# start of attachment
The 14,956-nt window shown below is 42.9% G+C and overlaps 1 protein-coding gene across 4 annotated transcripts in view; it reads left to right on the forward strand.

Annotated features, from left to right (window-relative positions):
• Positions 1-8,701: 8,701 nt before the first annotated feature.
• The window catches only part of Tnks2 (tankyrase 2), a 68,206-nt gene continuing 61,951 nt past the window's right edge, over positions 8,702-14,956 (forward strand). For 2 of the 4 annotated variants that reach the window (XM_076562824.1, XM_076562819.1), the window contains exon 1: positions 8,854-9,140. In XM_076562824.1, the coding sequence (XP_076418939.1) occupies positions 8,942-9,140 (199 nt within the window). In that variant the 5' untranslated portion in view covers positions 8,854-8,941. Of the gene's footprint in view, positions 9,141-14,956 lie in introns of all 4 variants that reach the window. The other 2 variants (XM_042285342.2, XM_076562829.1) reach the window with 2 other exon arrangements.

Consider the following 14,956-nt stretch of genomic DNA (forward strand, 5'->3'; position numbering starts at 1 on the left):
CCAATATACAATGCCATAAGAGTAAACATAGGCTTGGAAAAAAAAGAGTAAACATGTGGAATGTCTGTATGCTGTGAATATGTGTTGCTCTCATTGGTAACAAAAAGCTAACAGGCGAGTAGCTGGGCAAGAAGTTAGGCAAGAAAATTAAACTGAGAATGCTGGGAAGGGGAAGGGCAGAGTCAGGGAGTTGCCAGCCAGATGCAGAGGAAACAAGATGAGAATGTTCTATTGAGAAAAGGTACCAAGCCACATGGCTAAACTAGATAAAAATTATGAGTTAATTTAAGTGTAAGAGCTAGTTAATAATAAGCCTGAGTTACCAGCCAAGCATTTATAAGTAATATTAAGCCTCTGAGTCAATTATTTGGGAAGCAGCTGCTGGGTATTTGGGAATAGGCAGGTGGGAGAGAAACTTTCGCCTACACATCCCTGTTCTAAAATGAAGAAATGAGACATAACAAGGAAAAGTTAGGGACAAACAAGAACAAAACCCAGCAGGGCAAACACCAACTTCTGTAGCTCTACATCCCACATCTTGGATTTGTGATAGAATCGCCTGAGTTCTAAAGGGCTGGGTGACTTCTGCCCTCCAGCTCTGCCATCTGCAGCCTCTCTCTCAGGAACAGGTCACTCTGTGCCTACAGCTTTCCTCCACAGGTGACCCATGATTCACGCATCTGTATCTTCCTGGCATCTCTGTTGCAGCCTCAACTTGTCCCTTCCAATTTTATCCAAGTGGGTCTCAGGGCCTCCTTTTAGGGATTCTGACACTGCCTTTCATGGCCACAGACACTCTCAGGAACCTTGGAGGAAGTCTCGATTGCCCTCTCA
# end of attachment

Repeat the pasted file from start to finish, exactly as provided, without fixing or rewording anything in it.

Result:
The 14,956-nt window shown below is 42.9% G+C and overlaps 1 protein-coding gene across 4 annotated transcripts in view; it reads left to right on the forward strand.

Annotated features, from left to right (window-relative positions):
• Positions 1-8,701: 8,701 nt before the first annotated feature.
• The window catches only part of Tnks2 (tankyrase 2), a 68,206-nt gene continuing 61,951 nt past the window's right edge, over positions 8,702-14,956 (forward strand). For 2 of the 4 annotated variants that reach the window (XM_076562824.1, XM_076562819.1), the window contains exon 1: positions 8,854-9,140. In XM_076562824.1, the coding sequence (XP_076418939.1) occupies positions 8,942-9,140 (199 nt within the window). In that variant the 5' untranslated portion in view covers positions 8,854-8,941. Of the gene's footprint in view, positions 9,141-14,956 lie in introns of all 4 variants that reach the window. The other 2 variants (XM_042285342.2, XM_076562829.1) reach the window with 2 other exon arrangements.

Consider the following 14,956-nt stretch of genomic DNA (forward strand, 5'->3'; position numbering starts at 1 on the left):
CCAATATACAATGCCATAAGAGTAAACATAGGCTTGGAAAAAAAAGAGTAAACATGTGGAATGTCTGTATGCTGTGAATATGTGTTGCTCTCATTGGTAACAAAAAGCTAACAGGCGAGTAGCTGGGCAAGAAGTTAGGCAAGAAAATTAAACTGAGAATGCTGGGAAGGGGAAGGGCAGAGTCAGGGAGTTGCCAGCCAGATGCAGAGGAAACAAGATGAGAATGTTCTATTGAGAAAAGGTACCAAGCCACATGGCTAAACTAGATAAAAATTATGAGTTAATTTAAGTGTAAGAGCTAGTTAATAATAAGCCTGAGTTACCAGCCAAGCATTTATAAGTAATATTAAGCCTCTGAGTCAATTATTTGGGAAGCAGCTGCTGGGTATTTGGGAATAGGCAGGTGGGAGAGAAACTTTCGCCTACACATCCCTGTTCTAAAATGAAGAAATGAGACATAACAAGGAAAAGTTAGGGACAAACAAGAACAAAACCCAGCAGGGCAAACACCAACTTCTGTAGCTCTACATCCCACATCTTGGATTTGTGATAGAATCGCCTGAGTTCTAAAGGGCTGGGTGACTTCTGCCCTCCAGCTCTGCCATCTGCAGCCTCTCTCTCAGGAACAGGTCACTCTGTGCCTACAGCTTTCCTCCACAGGTGACCCATGATTCACGCATCTGTATCTTCCTGGCATCTCTGTTGCAGCCTCAACTTGTCCCTTCCAATTTTATCCAAGTGGGTCTCAGGGCCTCCTTTTAGGGATTCTGACACTGCCTTTCATGGCCACAGACACTCTCAGGAACCTTGGAGGAAGTCTCGATTGCCCTCTCA